DETROIT – Health and Human Services Secretary Kathleen Sebelius visited Henry Ford Hospital today to champion Partnership for Patients, a national initiative that aims to make health care safer, more efficient and less costly.
Sebelius toured the Center for Simulation, Education and Research to learn about key Henry Ford patient safety initiatives, and participated in a roundtable discussion with key health care officials from Henry Ford, Greater Detroit Area Health Council, Wayne County Medical Society and Hospice of Michigan.
The visit to Henry Ford marked the fourth in a series of stops Sebelius is making to U.S. hospitals that are models of patient safety excellence. Henry Ford, the flagship hospital for Henry Ford Health System, is among the more than 1,500 U.S. hospitals that have pledged their commitment to Partnership for Patients. These include Henry Ford’s four acute care community hospitals – Henry Ford Macomb Hospital-Clinton Township, Henry Ford Macomb Hospital-Warren Campus, Henry Ford West Bloomfield and Henry Ford Wyandotte.
“Henry Ford Health System has been a leader in patient safety and an invaluable partner in our Partnership for Patients” Sebelius says. “Already more than 3,000 hospitals, major employers, unions, health insurers, health provider organizations, and patient advocates have signed up to help us reduce preventable injuries and readmissions with the goal of saving 60,000 lives over the next three years and saving as much as $50 billion over the next 10 years for our health care system.”
Launched officially on April 12, Partnership for Patients intends to save more than 60,000 lives over the next three years by stopping millions of preventable injuries and complications in patient care. That could result in $35 billion in health care cost savings, including $10 billion alone for Medicare. For more information, visit http://www.healthcare.gov/center/programs/partnership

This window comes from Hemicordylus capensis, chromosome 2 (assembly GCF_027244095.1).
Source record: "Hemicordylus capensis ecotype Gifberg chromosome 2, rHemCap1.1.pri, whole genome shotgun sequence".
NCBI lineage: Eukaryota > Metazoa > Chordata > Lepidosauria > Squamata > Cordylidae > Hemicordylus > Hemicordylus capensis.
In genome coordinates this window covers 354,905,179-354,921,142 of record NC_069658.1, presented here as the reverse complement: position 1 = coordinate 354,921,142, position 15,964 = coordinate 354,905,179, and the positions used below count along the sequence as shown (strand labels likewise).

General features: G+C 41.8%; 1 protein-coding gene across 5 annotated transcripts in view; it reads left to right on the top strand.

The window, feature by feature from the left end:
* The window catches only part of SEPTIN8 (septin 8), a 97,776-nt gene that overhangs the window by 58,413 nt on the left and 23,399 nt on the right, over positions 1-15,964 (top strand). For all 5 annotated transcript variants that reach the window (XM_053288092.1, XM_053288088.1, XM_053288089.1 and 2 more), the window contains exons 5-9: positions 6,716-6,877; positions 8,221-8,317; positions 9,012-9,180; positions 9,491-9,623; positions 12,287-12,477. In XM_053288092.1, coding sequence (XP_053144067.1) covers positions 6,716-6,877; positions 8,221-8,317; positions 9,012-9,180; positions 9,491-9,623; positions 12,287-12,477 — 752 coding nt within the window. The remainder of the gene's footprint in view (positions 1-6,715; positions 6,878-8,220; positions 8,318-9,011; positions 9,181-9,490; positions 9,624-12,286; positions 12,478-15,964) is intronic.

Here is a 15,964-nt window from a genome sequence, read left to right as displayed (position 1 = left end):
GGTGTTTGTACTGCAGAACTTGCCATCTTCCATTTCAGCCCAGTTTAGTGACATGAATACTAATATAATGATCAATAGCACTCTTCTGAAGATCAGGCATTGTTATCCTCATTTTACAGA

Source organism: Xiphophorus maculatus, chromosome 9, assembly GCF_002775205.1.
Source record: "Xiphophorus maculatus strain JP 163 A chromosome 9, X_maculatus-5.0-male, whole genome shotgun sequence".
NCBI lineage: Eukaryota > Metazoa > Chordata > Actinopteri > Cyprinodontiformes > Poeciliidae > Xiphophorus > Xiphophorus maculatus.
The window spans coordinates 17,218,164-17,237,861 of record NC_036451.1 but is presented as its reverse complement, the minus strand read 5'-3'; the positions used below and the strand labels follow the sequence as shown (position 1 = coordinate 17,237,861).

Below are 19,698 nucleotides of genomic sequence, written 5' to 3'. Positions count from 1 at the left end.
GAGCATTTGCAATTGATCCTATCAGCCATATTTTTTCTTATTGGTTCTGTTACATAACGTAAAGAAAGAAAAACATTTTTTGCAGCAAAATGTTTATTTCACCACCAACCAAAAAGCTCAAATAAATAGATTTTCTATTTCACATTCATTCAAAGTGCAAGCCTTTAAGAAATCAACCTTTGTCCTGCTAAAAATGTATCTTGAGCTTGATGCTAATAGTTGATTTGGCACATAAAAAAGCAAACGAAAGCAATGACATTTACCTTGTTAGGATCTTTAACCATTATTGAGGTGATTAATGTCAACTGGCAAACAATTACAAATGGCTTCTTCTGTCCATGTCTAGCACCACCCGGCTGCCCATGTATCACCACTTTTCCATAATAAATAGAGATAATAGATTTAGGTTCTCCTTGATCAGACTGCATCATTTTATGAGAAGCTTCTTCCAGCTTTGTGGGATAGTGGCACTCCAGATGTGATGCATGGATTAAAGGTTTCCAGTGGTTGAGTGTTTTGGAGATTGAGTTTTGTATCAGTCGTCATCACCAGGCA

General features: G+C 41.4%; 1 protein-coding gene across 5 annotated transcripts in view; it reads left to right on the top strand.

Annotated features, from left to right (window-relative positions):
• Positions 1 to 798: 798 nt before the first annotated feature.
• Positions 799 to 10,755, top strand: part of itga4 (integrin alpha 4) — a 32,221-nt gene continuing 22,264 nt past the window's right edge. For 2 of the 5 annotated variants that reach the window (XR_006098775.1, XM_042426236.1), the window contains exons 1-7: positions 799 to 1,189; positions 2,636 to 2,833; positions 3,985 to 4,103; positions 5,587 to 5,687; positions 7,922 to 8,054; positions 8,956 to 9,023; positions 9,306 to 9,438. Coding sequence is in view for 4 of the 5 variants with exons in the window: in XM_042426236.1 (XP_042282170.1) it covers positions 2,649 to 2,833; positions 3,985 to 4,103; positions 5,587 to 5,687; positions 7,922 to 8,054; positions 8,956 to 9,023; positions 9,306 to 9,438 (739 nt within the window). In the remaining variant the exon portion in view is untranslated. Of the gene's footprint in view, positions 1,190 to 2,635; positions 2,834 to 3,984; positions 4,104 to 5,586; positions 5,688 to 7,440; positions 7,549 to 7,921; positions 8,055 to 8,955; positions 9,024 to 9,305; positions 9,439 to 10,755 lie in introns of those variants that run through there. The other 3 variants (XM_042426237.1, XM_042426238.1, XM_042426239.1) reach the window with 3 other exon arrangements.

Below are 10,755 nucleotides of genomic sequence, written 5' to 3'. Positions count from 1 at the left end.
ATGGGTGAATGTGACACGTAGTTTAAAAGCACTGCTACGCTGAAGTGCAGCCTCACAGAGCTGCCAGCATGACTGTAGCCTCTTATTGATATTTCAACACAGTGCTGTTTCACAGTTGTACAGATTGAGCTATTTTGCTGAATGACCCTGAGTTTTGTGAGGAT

The HHS is investing up to $1 billion through the Affordable Care Act to help achieve two national goals:
• Reduce preventable hospital-acquired conditions by 40 percent by 2013.
• Reduce hospital readmissions by 20 percent by 2013.
Partnership for Patients dovetails in many ways with Henry Ford’s No Harm Campaign, an initiative launched in 2007 to coalesce various harm-reduction interventions into one effort throughout the Henry Ford Health System, says CEO Nancy Schlichting.
“Our No Harm Campaign focuses on enhancing our culture of safety, improving communications among care teams, identifying causes of harm and redesigning care to eliminate them. The result has been a 25 percent reduction in harm events from 2008-2010,” Schlichting says. “Our next goal is to reduce harm events throughout our health system by 50 percent by 2013.”
“With the new tools offered through Partnership for Patients, I believe Henry Ford and other health providers can be aggressive with their quality and safety initiatives to further reduce medical mistakes,” she adds.
Highlights of Henry Ford’s No Harm Campaign from 2008-2010 include:
• 29 percent reduction in infection-related harm
• 50 percent reduction in catheter-related bloodstream infections
• 14 percent reduction in medication-related harm
• 26 percent reduction in falls-related harm
• 5.3 percent reduction in pressure ulcer-related harm